Walking through the famous gate “arbeit macht frei” at Auschwitz, I felt sick to my stomach. I’d seen that gate, with its infamous Nazi inscription, “work makes you free,” in history textbooks, photos and movies, but seeing it in person was so real. It was crazy knowing that just 70 years ago so many people walked in through those gates, not knowing where they were or what was happening. So many never got to walk out. As I walked through the gate with a group of 34 other teens I felt a sense of overwhelming grief. It’s almost as if I could feel the souls that perished at Auschwitz, as if they were telling all of us that we need to never forget. I felt that not only as a Jew, but as a human being, I have a duty to keep their memory alive.
As we continued touring Auschwitz the weather got worse and the emotions more intense. We saw firsthand the “artifacts” of the Shoah, which included 70 tons of human hair, thousands of pairs of shoes, prosthetics, tallits and suitcases, among many other things. Viewing the thousands of pairs of shoes, I fell apart. I walked down the hall of shoes in horror knowing that at one point all of these shoes belonged to people with hopes, dreams and promising futures. I couldn’t deal with that fact that so much was taken away from innocent people for simply being themselves. As I wept, a girl from my trip I had met only four days prior came to my side and took my arm as we walked through the shoes trying to understand the impossible. That was a moment I will never forget. Her kindness when I was in my most vulnerable state created a bond that will last forever.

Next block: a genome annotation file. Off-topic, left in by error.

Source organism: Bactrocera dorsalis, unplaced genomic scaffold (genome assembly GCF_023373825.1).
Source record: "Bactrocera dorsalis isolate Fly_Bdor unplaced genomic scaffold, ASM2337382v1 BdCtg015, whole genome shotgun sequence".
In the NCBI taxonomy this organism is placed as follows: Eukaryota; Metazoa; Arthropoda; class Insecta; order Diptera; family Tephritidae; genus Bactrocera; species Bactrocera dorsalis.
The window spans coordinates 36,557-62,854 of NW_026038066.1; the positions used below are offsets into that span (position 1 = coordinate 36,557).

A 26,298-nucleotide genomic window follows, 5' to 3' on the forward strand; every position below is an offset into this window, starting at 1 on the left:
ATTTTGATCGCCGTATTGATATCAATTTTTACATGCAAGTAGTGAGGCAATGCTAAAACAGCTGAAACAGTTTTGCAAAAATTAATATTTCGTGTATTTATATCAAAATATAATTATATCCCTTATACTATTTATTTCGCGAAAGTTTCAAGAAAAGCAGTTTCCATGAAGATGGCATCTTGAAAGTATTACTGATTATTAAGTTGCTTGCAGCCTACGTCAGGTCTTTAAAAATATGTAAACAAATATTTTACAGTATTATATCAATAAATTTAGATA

The most powerful moment at Auschwitz came when we went into the gas chambers. We walked in hand in hand knowing that this might possibly be the hardest thing we’d ever do. The 34 of us squeezed together as we listened to the rabbi’s melodic voice chanting “Eli Eli,” El Malei Rachamim and the Mourner’s Kaddish. We comforted each other as we, unlike so many, were able to walk out of the gas chambers. Upon exiting we held hands in a circle and after a few moments of utter silence we all joined together in “Hatikvah.” It was one of the most powerful things I have ever had the privilege of experiencing. Never in my life have I felt so hopeful and so connected to a group of people who only four days earlier where complete strangers. From here on out the people I had met on March of the Living were not just random strangers but rather extended family who I knew would be there for me through everything. We left Auschwitz with heavy hearts and a newfound respect for life.